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Name: betty a laliberte
Status: N/A
Age: N/A
Location: N/A
Country: N/A
Date: Around 1995

We want to learn how much skin our classmate Steve has. We have been thinking of dividing the body into geometric shapes. Our problem is that the body seems to be oddly shaped. We have tried calling doctors and nurses, but they are not too interested in our problem. Would you help?

The point of the question is not the numerical answer. It is, how do you go about finding the answer? I think that the question is a very good one, it is designed to get you to THINK (not just repeat someone else's answer), and I encourage you to explore possible answers with each other. In the meantime, please congratulate your teacher for me.


That IS an interesting problem! I do not know exactly how to approach it. It may keep me up all night. One thought I have is that you might be able to exploit similarity somehow. If you can find a toy model (e.g. a "Ken" doll or a GI Joe) that is approximately similar to Steve, then if you can answer the question about the doll you can use ideas of similarity to estimate an answer for Steve.

The advantage of this would be that you can perform experiments on the doll that Steve might object to (e.g. wrap it in silly putty). I expect it would be easy to find Steve's volume that way. Surface area will require more creativity. What could you do with a photo of Steve?


Well, this is essentially a problem in "surveying." How do surveyors figure out distances and areas etc.? You need to set up some kind of grid or collection of points on the body, in between which the surface is close to flat. The other option, of course, is the physicists approach - assume Steve's surface is fractal, estimate fractal dimension, calculate a lower bound from his volume (and the surface area of a sphere of the same volume) and go from there. (The surface area of a fractal body like that should be infinite so you will have to cut it off at some practical dimension - say the size of a finger, or maybe the width of his hairs - assuming you were planning on counting his hairs, right?)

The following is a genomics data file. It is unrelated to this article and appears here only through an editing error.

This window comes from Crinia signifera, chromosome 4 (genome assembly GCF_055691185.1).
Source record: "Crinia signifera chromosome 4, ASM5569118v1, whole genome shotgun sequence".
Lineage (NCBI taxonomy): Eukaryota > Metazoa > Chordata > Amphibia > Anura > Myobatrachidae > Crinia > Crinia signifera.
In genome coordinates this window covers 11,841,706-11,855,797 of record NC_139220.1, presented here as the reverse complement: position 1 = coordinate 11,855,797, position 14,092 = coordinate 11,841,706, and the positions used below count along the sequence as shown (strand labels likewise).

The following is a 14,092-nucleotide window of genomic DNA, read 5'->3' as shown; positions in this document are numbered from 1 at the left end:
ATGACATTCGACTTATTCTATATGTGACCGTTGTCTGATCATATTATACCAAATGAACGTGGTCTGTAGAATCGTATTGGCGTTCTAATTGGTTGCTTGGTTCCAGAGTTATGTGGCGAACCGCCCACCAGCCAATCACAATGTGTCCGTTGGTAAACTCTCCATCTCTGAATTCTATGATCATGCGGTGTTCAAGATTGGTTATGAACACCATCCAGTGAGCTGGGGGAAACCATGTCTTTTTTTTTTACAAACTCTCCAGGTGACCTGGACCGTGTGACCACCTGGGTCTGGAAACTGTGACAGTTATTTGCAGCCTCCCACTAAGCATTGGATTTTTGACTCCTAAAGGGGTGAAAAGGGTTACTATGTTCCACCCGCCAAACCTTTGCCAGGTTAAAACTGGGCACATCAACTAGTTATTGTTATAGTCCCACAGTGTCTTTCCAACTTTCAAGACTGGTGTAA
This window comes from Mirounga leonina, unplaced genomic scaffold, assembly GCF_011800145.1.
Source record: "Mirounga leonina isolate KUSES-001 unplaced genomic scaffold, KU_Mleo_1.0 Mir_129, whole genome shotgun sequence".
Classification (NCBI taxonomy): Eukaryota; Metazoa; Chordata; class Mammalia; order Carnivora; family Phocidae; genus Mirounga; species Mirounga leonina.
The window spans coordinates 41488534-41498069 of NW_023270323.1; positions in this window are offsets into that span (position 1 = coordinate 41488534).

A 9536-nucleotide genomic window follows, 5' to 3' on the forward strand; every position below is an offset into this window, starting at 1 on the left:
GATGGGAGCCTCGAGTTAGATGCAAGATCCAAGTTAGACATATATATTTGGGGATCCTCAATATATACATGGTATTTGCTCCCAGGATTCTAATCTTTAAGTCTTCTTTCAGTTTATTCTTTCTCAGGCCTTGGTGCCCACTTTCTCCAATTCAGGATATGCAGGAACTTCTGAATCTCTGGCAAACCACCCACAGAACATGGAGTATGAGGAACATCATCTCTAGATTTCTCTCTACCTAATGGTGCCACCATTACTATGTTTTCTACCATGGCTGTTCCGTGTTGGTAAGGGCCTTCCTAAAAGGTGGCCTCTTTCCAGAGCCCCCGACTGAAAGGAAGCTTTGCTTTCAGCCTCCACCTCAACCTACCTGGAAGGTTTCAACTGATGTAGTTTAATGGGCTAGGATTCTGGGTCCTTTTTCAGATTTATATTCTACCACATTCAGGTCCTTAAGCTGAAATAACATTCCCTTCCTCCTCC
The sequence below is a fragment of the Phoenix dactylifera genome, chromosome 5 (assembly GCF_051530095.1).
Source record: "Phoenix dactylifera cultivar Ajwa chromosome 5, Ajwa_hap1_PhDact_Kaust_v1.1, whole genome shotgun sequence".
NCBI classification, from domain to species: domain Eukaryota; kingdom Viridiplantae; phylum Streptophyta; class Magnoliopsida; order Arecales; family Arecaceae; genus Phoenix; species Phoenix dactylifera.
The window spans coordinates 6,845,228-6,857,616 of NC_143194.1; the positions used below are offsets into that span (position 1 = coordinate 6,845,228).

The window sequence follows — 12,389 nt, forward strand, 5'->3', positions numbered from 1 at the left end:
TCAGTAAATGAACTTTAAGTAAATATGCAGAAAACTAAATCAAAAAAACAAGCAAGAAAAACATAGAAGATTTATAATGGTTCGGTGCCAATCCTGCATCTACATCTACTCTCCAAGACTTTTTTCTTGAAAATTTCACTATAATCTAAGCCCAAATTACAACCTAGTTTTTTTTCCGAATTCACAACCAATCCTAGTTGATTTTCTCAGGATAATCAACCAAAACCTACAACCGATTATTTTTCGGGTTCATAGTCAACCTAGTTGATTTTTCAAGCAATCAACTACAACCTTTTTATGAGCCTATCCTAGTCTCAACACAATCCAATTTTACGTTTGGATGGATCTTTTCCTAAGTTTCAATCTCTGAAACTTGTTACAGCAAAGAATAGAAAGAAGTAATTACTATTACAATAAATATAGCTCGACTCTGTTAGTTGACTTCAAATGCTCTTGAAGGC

1) Cover him with triangles or some other regular figures. If the figures are small enough (and the guy is smooth) you will get a good approximation to his surface areal by adding the areas of the figures that cover him.

2) If you like to be more physical, you can cover him with paint; make sure the layer is equally thick everywhere. Divide the volume of paint used by the thickness of the paint layer - this ought to be the surface area or a fair approximation.


My son had a different idea that I thought was workable. Approximate Steve's body with a bunch of solid shapes for which you know surface area formulas (cylinders, spheres, and so forth). For example, his head might be spherical of ellipsoidal, his neck a cylinder, etc.


Problem 27 on page 832 of CALCULUS (3e) by D. G. Zill quotes the approxima- tion in terms of weight, w, and height, h, as
S = 0.1091*(w**0.425)*(h**0.725). Worth a try!?


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